Slitting Metal Sheets on a Lathe

I attempted different ways of cutting .042 phosphor-Bronze into strips and concluded that the only way to do this quickly and consistently with the to
ols I have is to create some sort of a jig that would hold the work on my l athe bed and then use a slitting saw.
The strips I need to cut will have to be about 0.156 pitch.(Wide).
Can I get advice/ideas on the best way to go about doing this?
Thanks.
Darren Harris Staten Island, New York.
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snipped-for-privacy@gmail.com fired this volley in

Take it to a sheet metal shop, and have them run it through slitting rollers. Lloyd
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On Wednesday, December 3, 2014 6:19:44 PM UTC-8, snipped-for-privacy@gmail.com wrote :

d concluded that the only way to do this quickly and consistently with the tools I have is to create some sort of a jig that would hold the work on my lathe bed and then use a slitting saw.
Why not just blue the sheet, scribe an accurate line, and follow it with hand shears? Or buy an inexpensive guillotine shear if you need a big stack of strips... <http://www.harborfreight.com/30-inch-shear-press-brake-and-slip-roll-5907. html>
I've also seen good results from photographic patterning with resist, and e tching (look for 'electrochemical machining' in the yellow pages).
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wrote:

Why not just blue the sheet, scribe an accurate line, and follow it with hand shears? Or buy an inexpensive guillotine shear if you need a big stack of strips... <http://www.harborfreight.com/30-inch-shear-press-brake-and-slip-roll-5907.html>
===========The cut-off strip will be slightly bent.
-jsw
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Brakes, paper cutters, snips, and etching have already been considered.
First, I need to be able to do this myself because I'll need hundreds of these strips, and that is just in the beginning. And I need *repeatable* results. Like I said I'm aiming for a consistent width of 0.156".
So I was thinking I'll need the use of my mini-lather or mini-mill for this. I'll of course have to deburr each strip after they are cut. And then I'll need a jig for bending them to the desired shape.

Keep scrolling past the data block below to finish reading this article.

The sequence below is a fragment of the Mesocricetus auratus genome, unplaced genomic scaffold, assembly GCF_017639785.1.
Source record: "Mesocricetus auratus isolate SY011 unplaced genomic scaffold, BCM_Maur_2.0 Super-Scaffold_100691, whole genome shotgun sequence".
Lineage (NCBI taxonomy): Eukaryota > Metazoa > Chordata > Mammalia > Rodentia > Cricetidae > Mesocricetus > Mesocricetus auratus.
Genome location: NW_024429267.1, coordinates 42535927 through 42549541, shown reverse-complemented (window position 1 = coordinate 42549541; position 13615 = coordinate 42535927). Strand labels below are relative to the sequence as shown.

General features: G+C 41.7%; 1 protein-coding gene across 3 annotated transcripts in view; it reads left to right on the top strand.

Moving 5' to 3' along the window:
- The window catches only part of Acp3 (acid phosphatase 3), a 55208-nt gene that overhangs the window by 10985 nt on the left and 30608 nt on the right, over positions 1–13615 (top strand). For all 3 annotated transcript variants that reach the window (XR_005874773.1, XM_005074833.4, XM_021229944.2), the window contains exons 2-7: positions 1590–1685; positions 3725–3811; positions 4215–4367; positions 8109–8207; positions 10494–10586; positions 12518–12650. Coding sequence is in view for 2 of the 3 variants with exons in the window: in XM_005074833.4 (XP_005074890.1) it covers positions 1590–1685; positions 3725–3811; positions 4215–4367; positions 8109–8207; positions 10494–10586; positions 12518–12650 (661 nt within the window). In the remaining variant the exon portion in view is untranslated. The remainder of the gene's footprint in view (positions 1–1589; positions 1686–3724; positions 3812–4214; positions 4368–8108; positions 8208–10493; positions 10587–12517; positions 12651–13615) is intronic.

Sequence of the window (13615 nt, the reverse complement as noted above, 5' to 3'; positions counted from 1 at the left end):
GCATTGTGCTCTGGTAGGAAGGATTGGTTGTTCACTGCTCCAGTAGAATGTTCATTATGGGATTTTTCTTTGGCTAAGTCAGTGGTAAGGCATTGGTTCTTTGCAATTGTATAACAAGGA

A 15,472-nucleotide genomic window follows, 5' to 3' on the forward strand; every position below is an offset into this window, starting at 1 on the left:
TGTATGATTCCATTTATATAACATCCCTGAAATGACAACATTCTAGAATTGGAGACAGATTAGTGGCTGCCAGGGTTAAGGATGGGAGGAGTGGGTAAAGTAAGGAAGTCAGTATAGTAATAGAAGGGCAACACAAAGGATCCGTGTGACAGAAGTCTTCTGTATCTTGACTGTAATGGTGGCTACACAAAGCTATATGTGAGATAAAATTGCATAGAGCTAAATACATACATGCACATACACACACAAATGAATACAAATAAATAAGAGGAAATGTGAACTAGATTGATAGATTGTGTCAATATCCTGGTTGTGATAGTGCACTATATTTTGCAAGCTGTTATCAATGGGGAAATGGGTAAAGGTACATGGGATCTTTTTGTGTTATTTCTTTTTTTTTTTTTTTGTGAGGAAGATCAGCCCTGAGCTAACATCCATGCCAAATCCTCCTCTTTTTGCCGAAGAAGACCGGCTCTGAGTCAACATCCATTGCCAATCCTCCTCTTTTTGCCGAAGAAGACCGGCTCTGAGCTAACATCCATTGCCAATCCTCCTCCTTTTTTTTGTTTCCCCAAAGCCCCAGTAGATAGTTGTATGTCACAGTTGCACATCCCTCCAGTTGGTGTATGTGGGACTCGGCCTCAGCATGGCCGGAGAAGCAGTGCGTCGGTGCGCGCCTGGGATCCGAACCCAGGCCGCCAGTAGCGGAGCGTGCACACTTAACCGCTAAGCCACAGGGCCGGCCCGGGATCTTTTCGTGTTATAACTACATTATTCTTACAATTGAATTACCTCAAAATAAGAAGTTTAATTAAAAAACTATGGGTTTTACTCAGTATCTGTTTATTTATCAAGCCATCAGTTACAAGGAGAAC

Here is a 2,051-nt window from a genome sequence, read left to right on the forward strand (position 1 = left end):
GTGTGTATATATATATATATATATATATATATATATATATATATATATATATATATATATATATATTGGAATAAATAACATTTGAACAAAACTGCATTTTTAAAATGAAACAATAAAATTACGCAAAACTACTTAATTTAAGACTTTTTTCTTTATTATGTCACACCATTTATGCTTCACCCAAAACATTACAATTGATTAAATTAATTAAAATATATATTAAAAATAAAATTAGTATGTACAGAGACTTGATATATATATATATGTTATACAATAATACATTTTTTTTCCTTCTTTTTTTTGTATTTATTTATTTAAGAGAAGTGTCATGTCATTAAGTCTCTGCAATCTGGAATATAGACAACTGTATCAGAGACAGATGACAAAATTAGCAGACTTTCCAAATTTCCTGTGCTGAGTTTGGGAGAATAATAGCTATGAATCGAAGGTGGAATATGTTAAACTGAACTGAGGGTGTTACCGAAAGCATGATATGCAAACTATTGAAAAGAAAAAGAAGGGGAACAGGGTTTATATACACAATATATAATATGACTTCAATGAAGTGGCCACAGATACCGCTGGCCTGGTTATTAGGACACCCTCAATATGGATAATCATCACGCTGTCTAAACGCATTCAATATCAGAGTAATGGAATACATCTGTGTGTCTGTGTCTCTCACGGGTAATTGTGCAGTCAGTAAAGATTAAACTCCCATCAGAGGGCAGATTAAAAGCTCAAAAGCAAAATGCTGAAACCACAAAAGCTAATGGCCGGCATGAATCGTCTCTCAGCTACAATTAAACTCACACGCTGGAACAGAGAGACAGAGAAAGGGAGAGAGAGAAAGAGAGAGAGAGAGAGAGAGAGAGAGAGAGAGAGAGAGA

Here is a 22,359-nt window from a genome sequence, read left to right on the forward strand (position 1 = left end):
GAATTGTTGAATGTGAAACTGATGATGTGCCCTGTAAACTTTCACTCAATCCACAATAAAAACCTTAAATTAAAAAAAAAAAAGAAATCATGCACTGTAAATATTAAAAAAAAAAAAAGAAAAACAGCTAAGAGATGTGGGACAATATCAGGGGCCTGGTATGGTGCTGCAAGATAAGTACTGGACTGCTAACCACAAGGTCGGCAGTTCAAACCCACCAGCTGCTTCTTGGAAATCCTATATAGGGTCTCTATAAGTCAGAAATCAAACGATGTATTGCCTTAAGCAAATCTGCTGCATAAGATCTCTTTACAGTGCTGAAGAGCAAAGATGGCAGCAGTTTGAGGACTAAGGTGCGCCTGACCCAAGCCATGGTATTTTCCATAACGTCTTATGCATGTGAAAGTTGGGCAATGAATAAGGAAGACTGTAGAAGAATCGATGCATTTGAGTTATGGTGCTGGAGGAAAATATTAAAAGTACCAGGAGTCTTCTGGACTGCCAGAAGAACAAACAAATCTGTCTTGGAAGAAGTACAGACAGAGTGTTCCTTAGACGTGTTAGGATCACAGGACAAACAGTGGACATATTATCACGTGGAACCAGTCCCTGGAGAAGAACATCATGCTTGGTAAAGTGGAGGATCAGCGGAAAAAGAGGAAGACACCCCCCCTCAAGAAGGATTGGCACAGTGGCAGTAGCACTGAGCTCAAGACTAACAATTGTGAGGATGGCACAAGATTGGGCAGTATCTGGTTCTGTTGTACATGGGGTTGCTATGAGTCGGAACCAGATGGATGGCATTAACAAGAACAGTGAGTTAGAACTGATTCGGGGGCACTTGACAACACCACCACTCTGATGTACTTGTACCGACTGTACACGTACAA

Thanks.
Darren Harris Staten Island, New York.
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snipped-for-privacy@gmail.com fired this volley in

You're better off using the lathe to make slitting rollers (knives) than you are to try to cut sheet metal with it.
You can probably buy a Chinese hand-cranked slitter for small bucks. You can buy a brand new US-made unit for under $3K. In any case, the knives (slitting rollers) are less expensive than all the fuss and refuse you're going to produce trying to cut and deburr that stuff on a lathe.
And any good HVAC outfit is likely to have one in the shop. Why not just take the stock down and have it cut up to spec?
Lloyd
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On 12/3/2014 9:19 PM, snipped-for-privacy@gmail.com wrote:

How long are they? Stack up a pile of 4 inch by whatever length (plus some), sandwich between two 1/4 inch pieces of flat steel, and tack all around 3 sides. Take said assembly to a wire EDM shop and have them slit almost through,starting at the un tacked side, so when you grind off the tacks, you have a bunch of strips, which look like a book matches. Cut them off as needed. Very accurate, easy for them to set up, and depending on quantity, probably pretty reasonable per unit, especially if you get a bunch of assemblies done at once, to save the set up time.